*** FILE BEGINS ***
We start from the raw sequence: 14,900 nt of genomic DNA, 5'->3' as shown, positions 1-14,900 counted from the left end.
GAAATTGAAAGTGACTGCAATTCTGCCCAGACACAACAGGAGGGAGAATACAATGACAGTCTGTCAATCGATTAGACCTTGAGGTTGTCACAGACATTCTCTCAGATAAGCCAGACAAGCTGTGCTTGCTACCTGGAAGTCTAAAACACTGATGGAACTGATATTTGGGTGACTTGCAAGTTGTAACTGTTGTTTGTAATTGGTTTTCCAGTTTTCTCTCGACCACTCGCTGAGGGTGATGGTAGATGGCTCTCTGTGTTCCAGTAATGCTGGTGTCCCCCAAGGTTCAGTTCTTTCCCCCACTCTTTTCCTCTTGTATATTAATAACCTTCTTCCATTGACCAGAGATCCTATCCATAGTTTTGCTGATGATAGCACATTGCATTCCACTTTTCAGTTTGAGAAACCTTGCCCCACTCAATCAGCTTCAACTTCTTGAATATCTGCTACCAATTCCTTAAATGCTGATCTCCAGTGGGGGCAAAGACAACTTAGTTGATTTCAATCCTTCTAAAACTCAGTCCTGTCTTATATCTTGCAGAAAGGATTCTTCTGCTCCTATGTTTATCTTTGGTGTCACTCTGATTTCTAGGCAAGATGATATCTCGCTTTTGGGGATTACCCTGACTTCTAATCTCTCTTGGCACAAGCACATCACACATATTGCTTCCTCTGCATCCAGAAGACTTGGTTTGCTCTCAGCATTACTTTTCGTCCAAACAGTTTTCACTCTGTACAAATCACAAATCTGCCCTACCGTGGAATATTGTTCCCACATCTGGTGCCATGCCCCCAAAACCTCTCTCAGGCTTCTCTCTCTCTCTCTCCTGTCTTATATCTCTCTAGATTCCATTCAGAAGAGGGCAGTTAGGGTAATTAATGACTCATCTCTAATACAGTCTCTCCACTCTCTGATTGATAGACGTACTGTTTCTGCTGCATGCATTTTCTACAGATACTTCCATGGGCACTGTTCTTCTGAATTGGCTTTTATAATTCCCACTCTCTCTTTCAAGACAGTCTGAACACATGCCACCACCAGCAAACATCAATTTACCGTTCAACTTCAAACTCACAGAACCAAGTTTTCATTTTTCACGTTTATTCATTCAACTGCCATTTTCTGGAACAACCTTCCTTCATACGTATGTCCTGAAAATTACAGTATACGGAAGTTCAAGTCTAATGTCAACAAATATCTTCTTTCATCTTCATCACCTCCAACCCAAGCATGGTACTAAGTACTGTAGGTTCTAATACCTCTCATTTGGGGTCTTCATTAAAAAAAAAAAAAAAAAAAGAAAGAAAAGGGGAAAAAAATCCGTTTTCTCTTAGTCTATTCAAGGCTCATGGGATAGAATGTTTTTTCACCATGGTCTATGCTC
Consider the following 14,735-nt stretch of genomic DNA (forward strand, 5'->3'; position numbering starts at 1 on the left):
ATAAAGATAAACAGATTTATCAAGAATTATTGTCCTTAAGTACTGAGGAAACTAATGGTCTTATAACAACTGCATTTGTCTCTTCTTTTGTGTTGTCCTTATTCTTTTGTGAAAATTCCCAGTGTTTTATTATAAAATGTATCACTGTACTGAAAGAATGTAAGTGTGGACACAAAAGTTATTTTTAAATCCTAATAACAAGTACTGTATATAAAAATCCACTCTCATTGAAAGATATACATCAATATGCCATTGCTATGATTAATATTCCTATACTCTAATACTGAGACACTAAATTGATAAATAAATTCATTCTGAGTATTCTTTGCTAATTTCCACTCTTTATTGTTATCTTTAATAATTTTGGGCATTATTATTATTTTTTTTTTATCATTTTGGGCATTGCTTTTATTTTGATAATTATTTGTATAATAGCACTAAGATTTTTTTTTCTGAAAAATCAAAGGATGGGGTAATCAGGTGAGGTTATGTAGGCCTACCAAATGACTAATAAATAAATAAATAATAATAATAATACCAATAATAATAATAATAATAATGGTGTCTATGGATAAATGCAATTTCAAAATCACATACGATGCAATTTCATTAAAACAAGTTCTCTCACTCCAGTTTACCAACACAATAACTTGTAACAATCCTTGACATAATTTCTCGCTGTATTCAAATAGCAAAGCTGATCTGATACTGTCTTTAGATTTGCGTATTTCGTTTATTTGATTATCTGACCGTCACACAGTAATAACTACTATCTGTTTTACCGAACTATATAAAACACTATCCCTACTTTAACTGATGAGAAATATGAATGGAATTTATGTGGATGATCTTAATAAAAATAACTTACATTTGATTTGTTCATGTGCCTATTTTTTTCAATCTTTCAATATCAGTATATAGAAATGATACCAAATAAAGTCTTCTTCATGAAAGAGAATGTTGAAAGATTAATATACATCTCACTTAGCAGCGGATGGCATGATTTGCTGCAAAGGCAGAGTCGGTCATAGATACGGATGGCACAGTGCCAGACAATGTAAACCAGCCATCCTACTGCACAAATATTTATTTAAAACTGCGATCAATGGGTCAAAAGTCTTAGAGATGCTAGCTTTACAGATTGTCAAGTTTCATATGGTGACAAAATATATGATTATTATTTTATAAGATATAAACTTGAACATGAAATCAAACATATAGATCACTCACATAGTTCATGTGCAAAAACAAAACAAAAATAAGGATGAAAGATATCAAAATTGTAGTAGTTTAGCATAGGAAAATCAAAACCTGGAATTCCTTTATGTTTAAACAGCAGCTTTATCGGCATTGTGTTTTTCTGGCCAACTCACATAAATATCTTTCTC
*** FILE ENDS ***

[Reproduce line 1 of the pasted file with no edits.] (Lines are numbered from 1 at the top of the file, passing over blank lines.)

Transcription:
We start from the raw sequence: 14,900 nt of genomic DNA, 5'->3' as shown, positions 1-14,900 counted from the left end.